Groundswell of support for Employee Share ownership
We have seen a lot of recent publicity in the area of Employee Share Plans and I believe there is a groundswell building – both from employers looking to engage employees more directly in the ownership and capital structure of their businesses and in employees wishing to participate more actively in the success of the business they work in and taking substantial steps to secure their financial future. As many of our clients will testify we have used these plans ( our own variant of them anyway ) to fund succession planning. The President of AEOA ( Australian Employee Ownership Association ) explained further in a recent statement:
The Australian Employee Ownership Association (AEOA) is urging the Australian union movement to stop arguing with companies and to encourage employees to become shareholders. The organisation made a presentation yesterday to delegates attending the ACTU Congress in Brisbane, discussing the need for Australian business to embrace employee share trusts as a way to fund business through the Global Financial Crisis (GFC). In light of the recent budgetary employee share plan announcements, the AEOA will be calling on the Government to legislatively enshrine existing share requirements to encourage more businesses to set up employee share trusts.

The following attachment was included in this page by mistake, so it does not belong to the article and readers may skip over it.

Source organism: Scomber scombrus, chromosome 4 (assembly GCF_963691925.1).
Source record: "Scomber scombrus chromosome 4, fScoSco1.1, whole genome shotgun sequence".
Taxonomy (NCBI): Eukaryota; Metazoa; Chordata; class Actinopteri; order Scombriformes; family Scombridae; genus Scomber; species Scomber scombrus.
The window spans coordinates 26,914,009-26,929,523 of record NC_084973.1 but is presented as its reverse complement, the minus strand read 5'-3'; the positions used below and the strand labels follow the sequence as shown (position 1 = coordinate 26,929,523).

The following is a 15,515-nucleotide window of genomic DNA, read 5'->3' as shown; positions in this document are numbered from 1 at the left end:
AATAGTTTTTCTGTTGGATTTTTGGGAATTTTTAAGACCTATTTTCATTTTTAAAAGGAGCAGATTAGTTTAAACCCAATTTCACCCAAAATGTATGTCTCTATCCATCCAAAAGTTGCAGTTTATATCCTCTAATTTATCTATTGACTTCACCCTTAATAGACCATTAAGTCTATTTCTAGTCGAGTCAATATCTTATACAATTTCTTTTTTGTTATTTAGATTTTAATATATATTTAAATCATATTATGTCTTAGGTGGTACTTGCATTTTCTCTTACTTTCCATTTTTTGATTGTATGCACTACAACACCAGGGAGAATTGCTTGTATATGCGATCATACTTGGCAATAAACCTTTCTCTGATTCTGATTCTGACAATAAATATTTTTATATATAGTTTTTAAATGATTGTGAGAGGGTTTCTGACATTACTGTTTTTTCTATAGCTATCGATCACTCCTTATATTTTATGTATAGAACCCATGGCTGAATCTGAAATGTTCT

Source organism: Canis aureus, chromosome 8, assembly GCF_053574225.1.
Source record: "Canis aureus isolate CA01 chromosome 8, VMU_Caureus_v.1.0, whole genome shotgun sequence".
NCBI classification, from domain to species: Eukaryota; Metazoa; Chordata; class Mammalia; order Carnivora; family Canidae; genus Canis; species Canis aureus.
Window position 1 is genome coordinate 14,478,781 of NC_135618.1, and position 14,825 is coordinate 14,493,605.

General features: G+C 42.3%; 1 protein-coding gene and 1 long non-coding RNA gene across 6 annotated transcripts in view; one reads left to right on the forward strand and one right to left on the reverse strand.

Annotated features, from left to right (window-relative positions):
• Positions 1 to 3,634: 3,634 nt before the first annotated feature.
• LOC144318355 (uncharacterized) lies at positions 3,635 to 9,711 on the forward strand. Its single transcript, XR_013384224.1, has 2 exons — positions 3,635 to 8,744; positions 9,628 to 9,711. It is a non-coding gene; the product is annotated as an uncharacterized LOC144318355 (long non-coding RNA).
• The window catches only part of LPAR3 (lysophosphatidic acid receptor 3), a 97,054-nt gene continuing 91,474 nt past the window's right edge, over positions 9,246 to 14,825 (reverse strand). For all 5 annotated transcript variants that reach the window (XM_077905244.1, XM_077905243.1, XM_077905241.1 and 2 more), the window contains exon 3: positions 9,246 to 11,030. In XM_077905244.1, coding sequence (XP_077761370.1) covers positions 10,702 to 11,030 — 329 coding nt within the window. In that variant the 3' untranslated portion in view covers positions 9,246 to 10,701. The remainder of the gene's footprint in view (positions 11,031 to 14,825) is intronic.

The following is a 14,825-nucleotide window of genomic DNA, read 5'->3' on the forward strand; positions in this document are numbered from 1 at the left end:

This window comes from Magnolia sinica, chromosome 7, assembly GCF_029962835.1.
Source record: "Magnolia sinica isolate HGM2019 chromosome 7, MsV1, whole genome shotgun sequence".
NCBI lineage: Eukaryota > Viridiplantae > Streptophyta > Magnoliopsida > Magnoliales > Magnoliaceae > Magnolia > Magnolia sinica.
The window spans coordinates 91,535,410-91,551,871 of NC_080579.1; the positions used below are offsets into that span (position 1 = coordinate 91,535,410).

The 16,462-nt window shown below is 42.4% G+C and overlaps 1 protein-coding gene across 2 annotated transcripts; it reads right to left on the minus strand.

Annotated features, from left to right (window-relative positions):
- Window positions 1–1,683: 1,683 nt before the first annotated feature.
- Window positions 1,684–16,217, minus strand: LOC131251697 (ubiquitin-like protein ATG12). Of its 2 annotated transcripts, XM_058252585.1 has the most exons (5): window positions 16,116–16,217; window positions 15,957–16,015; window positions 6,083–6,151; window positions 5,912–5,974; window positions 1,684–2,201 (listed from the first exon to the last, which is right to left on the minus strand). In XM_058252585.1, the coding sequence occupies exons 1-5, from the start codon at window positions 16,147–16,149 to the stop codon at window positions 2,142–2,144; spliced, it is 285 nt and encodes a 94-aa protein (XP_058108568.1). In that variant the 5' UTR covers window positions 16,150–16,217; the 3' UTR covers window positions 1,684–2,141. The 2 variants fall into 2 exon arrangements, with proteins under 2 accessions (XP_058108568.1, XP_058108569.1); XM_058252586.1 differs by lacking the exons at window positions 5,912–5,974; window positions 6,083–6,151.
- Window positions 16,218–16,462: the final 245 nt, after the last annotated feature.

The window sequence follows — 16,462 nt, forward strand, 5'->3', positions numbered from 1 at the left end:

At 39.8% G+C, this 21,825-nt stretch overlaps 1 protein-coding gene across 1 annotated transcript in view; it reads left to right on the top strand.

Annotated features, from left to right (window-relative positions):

“Employee ownership of companies is particularly important in this economic climate when various corporations are looking for injections of cash to stay afloat,” AEOA President Ian Woods said. “Day after day, we’re hearing more and more companies crying out for Government funding or international investment to survive. By raising funds through employee share trusts, businesses can retain Australian ownership and ensure that decisions are made in favour of Australian and its employees – not just for foreign shareholders and the executive team. An employee share trust is beneficial to both the company and the employees and can still attract favourable taxation treatment.”
“Employee share ownership is implemented in about five percent of Australian businesses, compared to 20 percent in the USA and about 40 percent in France. The last year has shown us that the previous model of capitalism doesn’t work and that we need to look elsewhere to maintain economic growth into the future,” Mr Woods said. “Unions should really be considering this as the model of the future as it provides the facility to enshrine excellent conditions for workers in all tiers of a company.”
Captain Ian Woods, President, AEOA, 3rd June, 2009